- The threat or reward is kept constant. If the person holding the gun to your head suddenly has a heart attack and dies, they obviously are not going to be controlling your actions any longer. The same reasoning is used if the person promising you a reward goes bankrupt.
- You care about the threat or reward. If you don’t hold your own life, or material wealth, as being extremely important then the threat of being shot or the cash reward is going to do very little to motivate you to do something against your will.
The second point is especially interesting to us. Considering the earlier claim that we can control our thoughts, this means that we can control whether we hold much value to our lives or material wealth and so nobody can force us to do anything by threatening to take something away or to give us something more. Once you stop holding on to anything, you are truly free.
“It’s not what happens to you, but how you react to it that matters.” Epictetus
What We Cannot Control
What about that are outside of the self? Well, there are obviously plenty of things which one has absolutely no control over. No amount of willpower will stop the earth rotating on its axis or the sun’s light reaching the earth.
Obviously everybody has some influence on external events at some level, otherwise, it would not make any difference if someone existed or not. The problem is that the influence we exert on external events is not controllable by us. The case in point is that nobody can accurately predict the future consistently because they cannot fully control the events of the present.
That’s why it’s quite laughable that governments have whole departments dedicated to predicting commodity prices in 25 year’s time: they cannot even tell you what the price will be tomorrow! So that makes, there are plenty of things which we cannot control, but surely we can control some things, even if only partially? On one hand, William B. Irvine in his book A Guide to the Good Life: The Ancient Art of Stoic Joy argues that some things are partially under our control. On the other hand, the ancient Greek philosopher Epictetus argues that partial control is no control.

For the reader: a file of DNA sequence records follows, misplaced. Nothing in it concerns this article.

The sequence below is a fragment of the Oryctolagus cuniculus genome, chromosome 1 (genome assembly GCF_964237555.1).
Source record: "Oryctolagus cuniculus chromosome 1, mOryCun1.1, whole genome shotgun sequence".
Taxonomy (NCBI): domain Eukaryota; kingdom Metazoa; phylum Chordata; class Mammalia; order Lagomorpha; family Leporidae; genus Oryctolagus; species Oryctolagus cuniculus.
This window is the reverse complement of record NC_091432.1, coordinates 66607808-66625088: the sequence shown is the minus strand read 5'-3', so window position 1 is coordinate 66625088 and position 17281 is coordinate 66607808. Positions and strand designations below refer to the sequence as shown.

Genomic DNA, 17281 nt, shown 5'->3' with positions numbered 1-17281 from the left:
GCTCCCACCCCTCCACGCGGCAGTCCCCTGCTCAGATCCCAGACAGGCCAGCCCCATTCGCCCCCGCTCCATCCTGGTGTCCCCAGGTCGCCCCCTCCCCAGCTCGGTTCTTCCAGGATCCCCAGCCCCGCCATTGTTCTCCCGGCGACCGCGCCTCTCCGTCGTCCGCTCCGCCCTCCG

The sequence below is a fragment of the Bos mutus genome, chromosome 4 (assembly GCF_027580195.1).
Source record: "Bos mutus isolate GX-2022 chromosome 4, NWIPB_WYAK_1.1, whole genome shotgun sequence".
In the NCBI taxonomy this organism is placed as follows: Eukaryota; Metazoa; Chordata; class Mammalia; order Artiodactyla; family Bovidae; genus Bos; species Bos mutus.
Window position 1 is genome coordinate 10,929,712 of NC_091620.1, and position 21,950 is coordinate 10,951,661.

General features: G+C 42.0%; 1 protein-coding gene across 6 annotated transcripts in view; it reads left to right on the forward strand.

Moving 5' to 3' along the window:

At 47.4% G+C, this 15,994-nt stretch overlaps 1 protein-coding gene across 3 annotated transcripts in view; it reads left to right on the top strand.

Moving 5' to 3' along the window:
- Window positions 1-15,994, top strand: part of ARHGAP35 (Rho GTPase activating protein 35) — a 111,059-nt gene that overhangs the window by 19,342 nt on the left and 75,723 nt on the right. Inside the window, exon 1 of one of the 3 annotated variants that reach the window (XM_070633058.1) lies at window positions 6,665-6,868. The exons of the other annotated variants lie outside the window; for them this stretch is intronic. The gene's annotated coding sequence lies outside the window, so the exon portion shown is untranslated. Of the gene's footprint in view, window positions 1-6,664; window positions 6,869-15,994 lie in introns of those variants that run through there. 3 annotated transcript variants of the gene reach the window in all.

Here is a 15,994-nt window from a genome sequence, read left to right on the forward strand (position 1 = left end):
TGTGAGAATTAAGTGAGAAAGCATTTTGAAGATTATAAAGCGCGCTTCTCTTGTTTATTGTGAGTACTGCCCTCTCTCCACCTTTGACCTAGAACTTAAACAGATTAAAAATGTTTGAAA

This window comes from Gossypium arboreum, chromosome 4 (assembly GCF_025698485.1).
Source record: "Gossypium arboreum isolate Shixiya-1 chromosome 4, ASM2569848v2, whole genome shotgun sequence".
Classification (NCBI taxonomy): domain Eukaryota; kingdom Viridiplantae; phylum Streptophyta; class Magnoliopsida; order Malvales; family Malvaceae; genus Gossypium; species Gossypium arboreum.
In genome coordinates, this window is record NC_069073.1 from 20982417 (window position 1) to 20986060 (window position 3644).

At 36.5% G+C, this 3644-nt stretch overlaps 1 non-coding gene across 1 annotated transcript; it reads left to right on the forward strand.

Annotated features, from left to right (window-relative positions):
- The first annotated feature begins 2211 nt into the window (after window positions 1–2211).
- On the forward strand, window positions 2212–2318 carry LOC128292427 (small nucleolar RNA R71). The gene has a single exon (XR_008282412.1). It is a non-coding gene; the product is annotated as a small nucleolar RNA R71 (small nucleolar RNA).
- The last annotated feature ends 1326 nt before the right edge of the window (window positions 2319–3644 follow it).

Well, they cannot both be right…right?
Two vs Three
Let’s just take a step back and analyze the ways in which we can subdivide the different types of control.
The first way, the dichotomy of control (by the way, a dichotomy is any splitting of a whole into exactly two non-overlapping parts) claims that everything is split into two categories:
- The things we can control (i.e. Our thoughts and actions)
- Everything else.
As we saw above, this is perfectly logical but perhaps ignores the fact that there may well be things in which are partially under our control, like our bodies. This is where the second way, the trichotomy of control comes in. The viewpoint, which I expressed in my essay “How to Carpe Diem”, tells us that everything falls into three categories:
- Things we can fully control
- Things we can partially control
- Things we cannot control.
We’ve covered one and three before, so what about point number two? Irvine gives the example of a tennis match to illustrate his point about partial control. You cannot fully control the outcome, but you can at least influence it by how well you play. He includes the follow diagram to shed light on his modification:
Now I want to show you how this modification is actually incorrect, but it doesn’t mean Irvine is completely wrong, it just means he was holding the wrong end of the stick.
Two is Three.
The problem with Irvine’s thinking is that he doesn’t break down the act of playing a tennis match into its fundamental building blocks. If he had done this, he might have realised that the tennis match is made up of many different parts, some of which are fully under our control and some which are fully out of our control. This leads to the overall illusion, when viewed on a grander scale, that we have partial control of the outcome, but that just cannot be. If you don’t have full control over each and every part of the whole, you cannot possibly have complete control over the whole.